Note well: It called a ROUTER not micro-mill. Or any type of mill. Routers and mills are cousins, but don’t live in the same family group.
I was extremely excited when I saw this tool for the first time. I like Tormach equipment and I especially like their Linux based PathPilot controller software. This little baby OH router, the Tormach xsTECH actually runs full strength PathPilot!
It’s also a complete, full house, tools and all, everything one needs to get up and running — 3-axis micro overhead router. WOW! Continue reading
It’s no secret one of my lusts is machining in metal and wax. Actually, machining any material is fine with me. Wax became my favored material because it machines so well, especially with very small tool bits. Primarily, jewelry CNC carving for lost wax casting (LWC).
But I have also machined wax for LWC casting in brass, and that also works very well. I am not involved with casting large objects. At least not yet. But I don’t have an interest in doing large scale sand mold type casting. That’s a whole ‘nother sideline.
My light weight Taig equipment is perfect for machining wax. Taig tools also do an admirable job on small metal cutting as well. I have milled everything from stainless steel to cast iron. I have had no problems with brass, at least the types I have machined. Like most metals, there are many alloys. I choose the easy to machine.
I recently viewed a railroading model project (a hand-car)* made by an old friend Ed Hume. It got me re-considering my old lust for live steam engines and locomotives. They are machined directly from metal. That fanned the embers again and created a bit of remorse that my metal shop hasn’t been productive as was intended, except for the LWC silver work.
*Don’t know how long this link will last.
I designed my shop and machine equipment size specifically to create model train and model engine components. Not (what I consider) full size, or real life-size components. The term often used is “Model-Engineering” workshop.
I recently dusted off one of the machines, the Proxxon PD400 mini-lathe and turned down some leaded steel stock into a mandrel and cap for my wax carving. That effort really felt good, experiencing those perfect cuts and… Continue reading
I ordered in a Proxxon TBM 115 for personal testing because a visitor asked my advise on small or micro size drilling. Not ultra small drilling but in the number drill range, about 1/64 and larger. I immediately thought of the TBM but never used one.
My Proxxon dealer status is still viable so I ordered one in for my evaluation and perhaps passing it on to my new friend. The truth is I may keep this one for myself.
I have published a full, first look review in The Hobbyist Machine Shop. I was a bit undecided whether to publish it there or in Ramblin’ Dan’s Workshop. THMS got the post as I have another one there about the Proxxon MBS/E Micro Bandsaw. They belong together.
I think the TBM will be very useful in the A3 project as well as my silver work. I am always drilling small holes.
There is a HUGE amount of BS on the internet forums about proper size CNC hobbyist machines. Internet opinion forums and blogs, because they are unregulated, have become impossible for a newbie to determine fact from reading someone’s personal agenda. Don’t trust anything you read including what I have to say. Just take what you read for what it may be worth to you.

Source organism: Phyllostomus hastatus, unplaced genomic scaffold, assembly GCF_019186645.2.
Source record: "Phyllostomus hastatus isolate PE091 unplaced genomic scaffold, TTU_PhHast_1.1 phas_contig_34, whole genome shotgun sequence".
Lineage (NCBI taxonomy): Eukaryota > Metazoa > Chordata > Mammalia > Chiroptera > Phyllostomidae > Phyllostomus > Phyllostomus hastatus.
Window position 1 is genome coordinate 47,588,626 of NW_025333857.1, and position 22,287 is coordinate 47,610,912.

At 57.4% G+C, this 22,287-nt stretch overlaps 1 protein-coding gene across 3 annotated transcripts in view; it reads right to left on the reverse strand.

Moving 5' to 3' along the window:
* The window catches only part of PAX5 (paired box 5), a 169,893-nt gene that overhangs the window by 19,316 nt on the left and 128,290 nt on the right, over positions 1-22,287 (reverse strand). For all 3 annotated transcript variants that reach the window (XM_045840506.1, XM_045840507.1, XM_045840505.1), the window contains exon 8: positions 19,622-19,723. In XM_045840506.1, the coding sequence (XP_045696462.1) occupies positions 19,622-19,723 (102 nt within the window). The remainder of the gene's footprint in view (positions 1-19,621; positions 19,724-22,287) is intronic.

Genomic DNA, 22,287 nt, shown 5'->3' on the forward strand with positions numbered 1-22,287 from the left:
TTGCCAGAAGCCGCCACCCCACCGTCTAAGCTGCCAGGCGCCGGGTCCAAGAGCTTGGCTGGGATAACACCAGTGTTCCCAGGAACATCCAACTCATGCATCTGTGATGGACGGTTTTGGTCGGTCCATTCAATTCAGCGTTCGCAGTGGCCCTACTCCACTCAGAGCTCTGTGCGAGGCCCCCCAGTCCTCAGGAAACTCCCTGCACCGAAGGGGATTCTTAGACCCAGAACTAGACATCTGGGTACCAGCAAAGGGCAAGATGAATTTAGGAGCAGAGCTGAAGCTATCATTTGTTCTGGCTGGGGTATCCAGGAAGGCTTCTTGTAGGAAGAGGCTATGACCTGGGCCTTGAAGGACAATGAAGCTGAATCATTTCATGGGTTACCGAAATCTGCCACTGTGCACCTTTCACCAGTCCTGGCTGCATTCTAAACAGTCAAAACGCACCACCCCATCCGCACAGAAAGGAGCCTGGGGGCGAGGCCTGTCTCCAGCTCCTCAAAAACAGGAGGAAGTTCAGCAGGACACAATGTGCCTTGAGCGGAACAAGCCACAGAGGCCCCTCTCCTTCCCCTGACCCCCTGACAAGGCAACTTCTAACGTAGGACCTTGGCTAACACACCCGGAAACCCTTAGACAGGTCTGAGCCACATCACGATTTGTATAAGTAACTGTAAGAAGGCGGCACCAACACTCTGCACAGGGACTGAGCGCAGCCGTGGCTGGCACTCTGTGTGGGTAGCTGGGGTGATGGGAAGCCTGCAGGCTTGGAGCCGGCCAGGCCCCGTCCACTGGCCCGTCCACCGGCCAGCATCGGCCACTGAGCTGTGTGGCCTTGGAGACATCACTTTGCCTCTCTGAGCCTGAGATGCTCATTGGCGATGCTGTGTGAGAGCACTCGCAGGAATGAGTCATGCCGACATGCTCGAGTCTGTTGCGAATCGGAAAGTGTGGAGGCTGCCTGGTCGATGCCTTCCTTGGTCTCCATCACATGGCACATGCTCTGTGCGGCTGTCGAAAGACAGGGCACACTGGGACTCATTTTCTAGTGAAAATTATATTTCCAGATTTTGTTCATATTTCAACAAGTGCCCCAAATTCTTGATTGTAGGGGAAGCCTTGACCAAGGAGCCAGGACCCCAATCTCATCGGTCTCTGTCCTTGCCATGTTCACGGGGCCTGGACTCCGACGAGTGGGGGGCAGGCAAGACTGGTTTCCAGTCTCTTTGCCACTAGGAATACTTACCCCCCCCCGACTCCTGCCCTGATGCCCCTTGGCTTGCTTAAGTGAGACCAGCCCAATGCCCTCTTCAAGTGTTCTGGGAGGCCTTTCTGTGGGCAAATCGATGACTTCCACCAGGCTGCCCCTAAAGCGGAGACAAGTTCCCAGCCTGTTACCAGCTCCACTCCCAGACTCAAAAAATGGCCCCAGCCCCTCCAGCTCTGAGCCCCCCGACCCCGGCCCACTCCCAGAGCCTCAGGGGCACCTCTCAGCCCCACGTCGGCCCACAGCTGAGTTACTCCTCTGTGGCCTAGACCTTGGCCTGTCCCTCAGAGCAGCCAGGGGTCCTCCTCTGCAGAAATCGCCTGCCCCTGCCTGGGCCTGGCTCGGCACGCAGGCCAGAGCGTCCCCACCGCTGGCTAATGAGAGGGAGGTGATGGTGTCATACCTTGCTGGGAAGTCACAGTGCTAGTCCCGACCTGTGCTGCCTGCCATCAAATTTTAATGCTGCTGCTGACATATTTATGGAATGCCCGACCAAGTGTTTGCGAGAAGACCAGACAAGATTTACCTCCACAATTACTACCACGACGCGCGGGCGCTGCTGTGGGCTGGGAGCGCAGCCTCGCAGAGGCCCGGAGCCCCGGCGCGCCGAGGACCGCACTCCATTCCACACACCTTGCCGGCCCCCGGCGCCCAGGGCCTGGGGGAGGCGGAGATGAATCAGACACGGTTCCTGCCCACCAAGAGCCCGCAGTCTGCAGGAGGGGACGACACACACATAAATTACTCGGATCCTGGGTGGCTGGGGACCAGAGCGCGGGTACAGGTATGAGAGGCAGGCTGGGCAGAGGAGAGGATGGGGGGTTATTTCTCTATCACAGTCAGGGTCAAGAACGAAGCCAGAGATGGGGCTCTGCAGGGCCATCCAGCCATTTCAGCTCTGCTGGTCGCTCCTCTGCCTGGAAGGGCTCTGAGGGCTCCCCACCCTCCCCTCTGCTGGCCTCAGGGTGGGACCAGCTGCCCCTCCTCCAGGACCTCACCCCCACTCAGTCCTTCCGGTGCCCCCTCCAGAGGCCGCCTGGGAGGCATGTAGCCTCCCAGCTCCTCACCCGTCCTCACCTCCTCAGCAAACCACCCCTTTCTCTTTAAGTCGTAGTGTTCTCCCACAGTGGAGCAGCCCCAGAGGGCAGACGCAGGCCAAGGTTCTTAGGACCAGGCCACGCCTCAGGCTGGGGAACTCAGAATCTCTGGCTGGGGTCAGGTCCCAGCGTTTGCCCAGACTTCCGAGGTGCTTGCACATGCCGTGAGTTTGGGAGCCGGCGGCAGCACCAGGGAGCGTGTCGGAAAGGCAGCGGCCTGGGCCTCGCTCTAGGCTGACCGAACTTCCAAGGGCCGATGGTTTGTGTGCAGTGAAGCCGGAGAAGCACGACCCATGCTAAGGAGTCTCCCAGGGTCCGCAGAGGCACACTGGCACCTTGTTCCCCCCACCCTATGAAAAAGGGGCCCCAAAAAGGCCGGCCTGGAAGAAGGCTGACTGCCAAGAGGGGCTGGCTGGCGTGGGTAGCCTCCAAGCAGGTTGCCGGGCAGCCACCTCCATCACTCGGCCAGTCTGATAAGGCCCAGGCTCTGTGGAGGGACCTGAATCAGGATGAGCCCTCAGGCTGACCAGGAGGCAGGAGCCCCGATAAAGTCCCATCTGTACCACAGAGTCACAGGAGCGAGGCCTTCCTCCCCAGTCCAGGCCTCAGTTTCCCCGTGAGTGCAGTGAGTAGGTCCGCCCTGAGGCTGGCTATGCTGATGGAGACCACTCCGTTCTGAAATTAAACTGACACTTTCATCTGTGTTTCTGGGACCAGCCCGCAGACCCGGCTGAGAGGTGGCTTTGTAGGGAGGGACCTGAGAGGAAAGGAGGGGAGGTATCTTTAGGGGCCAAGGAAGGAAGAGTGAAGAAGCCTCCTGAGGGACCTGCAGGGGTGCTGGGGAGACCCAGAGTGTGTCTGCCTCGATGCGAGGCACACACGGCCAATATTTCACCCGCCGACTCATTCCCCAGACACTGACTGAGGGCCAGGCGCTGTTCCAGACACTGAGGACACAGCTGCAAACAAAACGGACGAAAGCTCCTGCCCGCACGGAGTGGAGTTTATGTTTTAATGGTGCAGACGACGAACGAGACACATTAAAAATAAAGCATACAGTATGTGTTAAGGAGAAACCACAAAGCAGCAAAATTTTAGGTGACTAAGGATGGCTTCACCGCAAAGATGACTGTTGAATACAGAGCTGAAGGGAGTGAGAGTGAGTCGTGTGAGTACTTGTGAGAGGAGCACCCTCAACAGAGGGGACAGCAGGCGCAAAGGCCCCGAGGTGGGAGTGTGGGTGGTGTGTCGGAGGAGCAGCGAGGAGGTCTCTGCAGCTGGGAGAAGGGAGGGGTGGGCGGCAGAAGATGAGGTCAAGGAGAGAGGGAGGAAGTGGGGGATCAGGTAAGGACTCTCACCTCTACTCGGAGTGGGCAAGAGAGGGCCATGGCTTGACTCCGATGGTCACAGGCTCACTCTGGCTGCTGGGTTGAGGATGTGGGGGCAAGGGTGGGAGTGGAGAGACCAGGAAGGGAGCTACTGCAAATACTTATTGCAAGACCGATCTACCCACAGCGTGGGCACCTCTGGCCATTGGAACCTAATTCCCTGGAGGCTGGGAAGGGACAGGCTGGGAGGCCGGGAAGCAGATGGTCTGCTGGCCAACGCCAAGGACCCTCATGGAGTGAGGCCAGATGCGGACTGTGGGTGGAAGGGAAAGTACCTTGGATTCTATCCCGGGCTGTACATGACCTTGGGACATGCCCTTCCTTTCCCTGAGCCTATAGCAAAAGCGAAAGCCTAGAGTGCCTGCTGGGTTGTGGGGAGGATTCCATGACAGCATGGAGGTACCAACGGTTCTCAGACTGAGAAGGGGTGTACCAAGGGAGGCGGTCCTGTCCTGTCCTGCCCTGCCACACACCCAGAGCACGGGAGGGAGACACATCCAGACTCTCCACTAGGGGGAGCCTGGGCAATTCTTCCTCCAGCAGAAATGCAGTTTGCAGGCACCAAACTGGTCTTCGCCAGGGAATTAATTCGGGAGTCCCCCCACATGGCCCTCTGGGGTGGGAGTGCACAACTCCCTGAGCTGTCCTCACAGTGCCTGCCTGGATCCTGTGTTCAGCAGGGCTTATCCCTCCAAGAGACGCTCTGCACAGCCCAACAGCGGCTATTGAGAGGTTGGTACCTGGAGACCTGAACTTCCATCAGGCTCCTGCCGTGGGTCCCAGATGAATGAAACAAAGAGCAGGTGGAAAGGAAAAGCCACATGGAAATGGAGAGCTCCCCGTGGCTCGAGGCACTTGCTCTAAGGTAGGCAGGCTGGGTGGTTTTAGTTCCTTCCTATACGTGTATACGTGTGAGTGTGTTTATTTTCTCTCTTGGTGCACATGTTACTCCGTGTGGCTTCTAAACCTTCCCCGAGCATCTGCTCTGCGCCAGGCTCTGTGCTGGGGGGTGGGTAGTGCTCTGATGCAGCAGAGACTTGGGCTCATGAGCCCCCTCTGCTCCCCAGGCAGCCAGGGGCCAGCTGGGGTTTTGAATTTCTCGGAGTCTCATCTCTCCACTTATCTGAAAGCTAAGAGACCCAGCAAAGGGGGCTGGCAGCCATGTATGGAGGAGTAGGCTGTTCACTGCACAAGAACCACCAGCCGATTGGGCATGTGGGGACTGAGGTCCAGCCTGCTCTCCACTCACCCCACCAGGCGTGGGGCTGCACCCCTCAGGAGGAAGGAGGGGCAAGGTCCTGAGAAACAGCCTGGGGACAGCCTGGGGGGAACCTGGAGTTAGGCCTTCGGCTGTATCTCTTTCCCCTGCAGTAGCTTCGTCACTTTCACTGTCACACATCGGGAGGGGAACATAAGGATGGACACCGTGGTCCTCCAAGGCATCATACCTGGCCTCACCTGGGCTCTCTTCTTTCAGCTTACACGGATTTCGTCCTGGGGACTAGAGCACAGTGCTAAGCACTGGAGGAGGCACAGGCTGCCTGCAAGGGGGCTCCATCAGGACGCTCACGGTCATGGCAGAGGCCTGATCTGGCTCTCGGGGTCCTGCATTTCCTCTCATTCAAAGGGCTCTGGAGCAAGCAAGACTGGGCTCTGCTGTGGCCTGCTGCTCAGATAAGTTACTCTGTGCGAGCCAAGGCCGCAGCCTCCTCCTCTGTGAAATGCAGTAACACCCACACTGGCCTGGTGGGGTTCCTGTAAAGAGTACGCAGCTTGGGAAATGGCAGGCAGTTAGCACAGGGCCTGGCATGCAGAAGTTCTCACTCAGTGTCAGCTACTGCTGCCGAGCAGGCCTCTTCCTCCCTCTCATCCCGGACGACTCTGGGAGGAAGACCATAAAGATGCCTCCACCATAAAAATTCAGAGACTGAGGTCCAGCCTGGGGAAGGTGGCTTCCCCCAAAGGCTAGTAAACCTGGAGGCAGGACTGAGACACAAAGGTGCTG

Every brand, design, size and cost of a machine has it reasons. Unfortunately, what amounts to urban legend has driven the uninformed hobbyist to believe there is always better quality available for a lower cost; the best for the less. This is while some bloggers preach that only bigger is better.
There are products designed primarily for a low cost reason. There are products that are produced primarily for a quality reason. Then there are products produced that look at both those factors and are made and sized to do a particular job and do it without failure with the correct level of quality.
Many hobbyists are restrained by budget. Therein lays the problem. There are poorly designed machines sold at very low hobbyist prices because it is a well defined market with newbie’s that have limited money to spend. I have written about it for many years. Some hobbyist choose price over quality and undersize the machine capabilities (because of price) for the purpose (work) they want the machine to perform.
First step is to clearly understand your intentions of use.
I personally own several sizes of hobby grade machines. They are excellent for my purpose and how I use them. I know their limitations and don’t kid myself into thinking those limitations don’t exist.
I have (and sell) Taig machine tools. I have many-many hundreds of hours of operation on my Taig CNC… Continue reading
I currently sit on the edge between micro-machining and mini-machining (Proxxon PD400), owning and using both size ranges. For me, I am in the perfect fit with these options as (within reason) it is better to be a bit larger than you need in a machine than to push a small machine beyond its inherent limitations. But small micro-machines are totally capable when used properly.
I am well aware I am not the best micro machinist living on the block. I have seen some outstanding work produced on these tools and I know the time it takes to get to those levels of perfection. My honest excuse is I just don’t spend the time at this point to reach ultimate perfection, but I try to do my best for the time involved.
In micro machining, all the same moves are required as in making a big part. The touch and feel are a bit different but the level of fun and enjoyment of the work is in my opinion very much the same. A few big points of difference are the cost of materials and the working room and electrical power required.
Micro machining usually falls into the model making… Continue reading